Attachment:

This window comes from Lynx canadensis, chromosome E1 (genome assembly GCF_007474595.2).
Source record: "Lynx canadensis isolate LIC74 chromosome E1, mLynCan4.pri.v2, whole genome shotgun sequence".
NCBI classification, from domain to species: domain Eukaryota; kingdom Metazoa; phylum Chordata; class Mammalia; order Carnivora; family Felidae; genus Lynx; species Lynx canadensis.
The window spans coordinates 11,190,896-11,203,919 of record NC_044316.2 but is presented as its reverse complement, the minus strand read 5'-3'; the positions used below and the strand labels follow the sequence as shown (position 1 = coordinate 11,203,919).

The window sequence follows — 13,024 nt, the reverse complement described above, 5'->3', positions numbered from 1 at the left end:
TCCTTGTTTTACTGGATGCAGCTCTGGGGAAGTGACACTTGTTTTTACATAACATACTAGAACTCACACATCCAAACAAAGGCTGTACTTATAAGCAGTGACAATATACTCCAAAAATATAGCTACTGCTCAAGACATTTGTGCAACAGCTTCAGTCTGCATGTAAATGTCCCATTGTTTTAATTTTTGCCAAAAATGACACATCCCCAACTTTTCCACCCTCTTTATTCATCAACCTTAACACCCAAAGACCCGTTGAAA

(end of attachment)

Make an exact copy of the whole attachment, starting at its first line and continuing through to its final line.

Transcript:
This window comes from Lynx canadensis, chromosome E1 (genome assembly GCF_007474595.2).
Source record: "Lynx canadensis isolate LIC74 chromosome E1, mLynCan4.pri.v2, whole genome shotgun sequence".
NCBI classification, from domain to species: domain Eukaryota; kingdom Metazoa; phylum Chordata; class Mammalia; order Carnivora; family Felidae; genus Lynx; species Lynx canadensis.
The window spans coordinates 11,190,896-11,203,919 of record NC_044316.2 but is presented as its reverse complement, the minus strand read 5'-3'; the positions used below and the strand labels follow the sequence as shown (position 1 = coordinate 11,203,919).

The window sequence follows — 13,024 nt, the reverse complement described above, 5'->3', positions numbered from 1 at the left end:
TCCTTGTTTTACTGGATGCAGCTCTGGGGAAGTGACACTTGTTTTTACATAACATACTAGAACTCACACATCCAAACAAAGGCTGTACTTATAAGCAGTGACAATATACTCCAAAAATATAGCTACTGCTCAAGACATTTGTGCAACAGCTTCAGTCTGCATGTAAATGTCCCATTGTTTTAATTTTTGCCAAAAATGACACATCCCCAACTTTTCCACCCTCTTTATTCATCAACCTTAACACCCAAAGACCCGTTGAAA